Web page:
Any Demeyere Proline pan owners ?

That’s a relief.

There are different philosophies about whether heated sidewalls are desirable, and I’m aware of yours that it’s undesirable. However, there’s no denying that fully clad greatly increases the cooking surface compared to disc-based pans of the same diameter. For instance, a 28cm disc-based frypan has <26cm diameter cooking surface, whereas a 28cm clad pan effectively has a 36cm one if you need it.

Then there’s response. When the time comes to reduce heat, conductive sidewalls will actually sink and shed heat, whereas thick disk tends to accumulate and hold it with nowhere for it to go but into the food. On glass tops, this can make poor downward response even worse. For things like browning butter, even lifting the pan often doesn’t prevent blackening.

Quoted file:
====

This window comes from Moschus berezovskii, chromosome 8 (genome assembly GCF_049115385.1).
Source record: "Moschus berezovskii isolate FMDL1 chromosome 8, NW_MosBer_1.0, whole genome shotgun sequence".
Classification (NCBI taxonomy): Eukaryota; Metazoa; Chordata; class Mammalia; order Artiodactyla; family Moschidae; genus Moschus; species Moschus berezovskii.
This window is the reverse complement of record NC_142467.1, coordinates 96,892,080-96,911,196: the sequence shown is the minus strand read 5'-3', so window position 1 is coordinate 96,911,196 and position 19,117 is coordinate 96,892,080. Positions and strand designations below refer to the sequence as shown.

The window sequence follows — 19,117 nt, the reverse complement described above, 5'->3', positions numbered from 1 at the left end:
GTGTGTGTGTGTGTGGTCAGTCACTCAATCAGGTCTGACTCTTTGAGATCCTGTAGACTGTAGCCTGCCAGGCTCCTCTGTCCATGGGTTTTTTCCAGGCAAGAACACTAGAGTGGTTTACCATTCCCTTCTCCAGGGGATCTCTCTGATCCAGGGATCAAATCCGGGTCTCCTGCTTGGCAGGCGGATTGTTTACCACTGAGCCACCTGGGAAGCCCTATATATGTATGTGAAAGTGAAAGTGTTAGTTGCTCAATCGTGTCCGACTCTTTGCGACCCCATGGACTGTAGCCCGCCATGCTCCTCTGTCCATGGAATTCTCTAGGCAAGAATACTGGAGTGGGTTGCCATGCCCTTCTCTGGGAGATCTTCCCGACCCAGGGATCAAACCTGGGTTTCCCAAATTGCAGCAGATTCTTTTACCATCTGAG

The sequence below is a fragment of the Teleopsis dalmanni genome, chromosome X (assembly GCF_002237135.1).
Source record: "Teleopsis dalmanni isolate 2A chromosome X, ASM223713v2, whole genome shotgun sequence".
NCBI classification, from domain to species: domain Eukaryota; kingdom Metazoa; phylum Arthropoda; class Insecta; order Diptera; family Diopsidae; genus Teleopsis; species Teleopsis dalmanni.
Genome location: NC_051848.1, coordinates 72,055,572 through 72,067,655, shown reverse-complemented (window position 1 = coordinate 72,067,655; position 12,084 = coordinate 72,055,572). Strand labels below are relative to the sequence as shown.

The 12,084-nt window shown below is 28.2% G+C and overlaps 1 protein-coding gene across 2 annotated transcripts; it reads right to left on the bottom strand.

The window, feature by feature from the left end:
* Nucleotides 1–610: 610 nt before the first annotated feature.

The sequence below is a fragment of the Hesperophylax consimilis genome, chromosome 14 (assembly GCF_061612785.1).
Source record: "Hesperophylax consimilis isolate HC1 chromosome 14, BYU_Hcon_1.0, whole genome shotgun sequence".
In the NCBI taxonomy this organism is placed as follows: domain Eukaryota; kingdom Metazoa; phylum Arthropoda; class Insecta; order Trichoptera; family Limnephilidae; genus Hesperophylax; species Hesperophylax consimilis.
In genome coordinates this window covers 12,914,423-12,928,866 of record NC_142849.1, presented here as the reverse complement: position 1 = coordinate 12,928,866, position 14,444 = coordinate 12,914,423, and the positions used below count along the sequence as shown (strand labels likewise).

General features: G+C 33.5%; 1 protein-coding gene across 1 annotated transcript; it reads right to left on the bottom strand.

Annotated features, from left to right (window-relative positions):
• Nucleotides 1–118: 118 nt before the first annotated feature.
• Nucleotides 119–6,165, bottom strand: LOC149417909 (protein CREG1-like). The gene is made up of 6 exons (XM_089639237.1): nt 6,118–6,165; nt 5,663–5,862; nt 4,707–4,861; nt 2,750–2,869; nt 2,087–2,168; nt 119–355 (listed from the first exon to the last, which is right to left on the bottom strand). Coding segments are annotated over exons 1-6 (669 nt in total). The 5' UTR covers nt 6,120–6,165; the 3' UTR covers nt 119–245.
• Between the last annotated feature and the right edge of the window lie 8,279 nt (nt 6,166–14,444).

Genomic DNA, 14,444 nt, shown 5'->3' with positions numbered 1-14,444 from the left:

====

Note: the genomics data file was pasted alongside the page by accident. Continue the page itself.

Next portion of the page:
Then there’s stored heat. I’ve demonstrated several times that a Proline stores slightly more heat than does a same-size thick disk.

Head-to-head, the disadvantages of Proline are added weight and very slight unevenness on some already very uneven hobs, notably induction.


In the USA, All Clad is the elephant in the room. After all, they patented cladding in the first place–and even have (or had) a 7 ply–built like a tank–alternative to the
Demeyere Atlantis pans.

With the opportunities afforded by EBAY here, Demeyere has to have a huge price value margin to a cookware enthusiast to make the leap–and mostly, they don’t.

On EBAY, there are approximately 3000 pieces of All Clad cookware available right now–and 100 pieces of Demeyere cookware.

I went from Demeyere near fanatic to skeptic. Even without adding in products you have commonly in Europe that we don’t have here, there are many really good pans available to an enthusiastic home cook other than Demeyere.


Hi Ray,

Even though not addressed to me, I agree.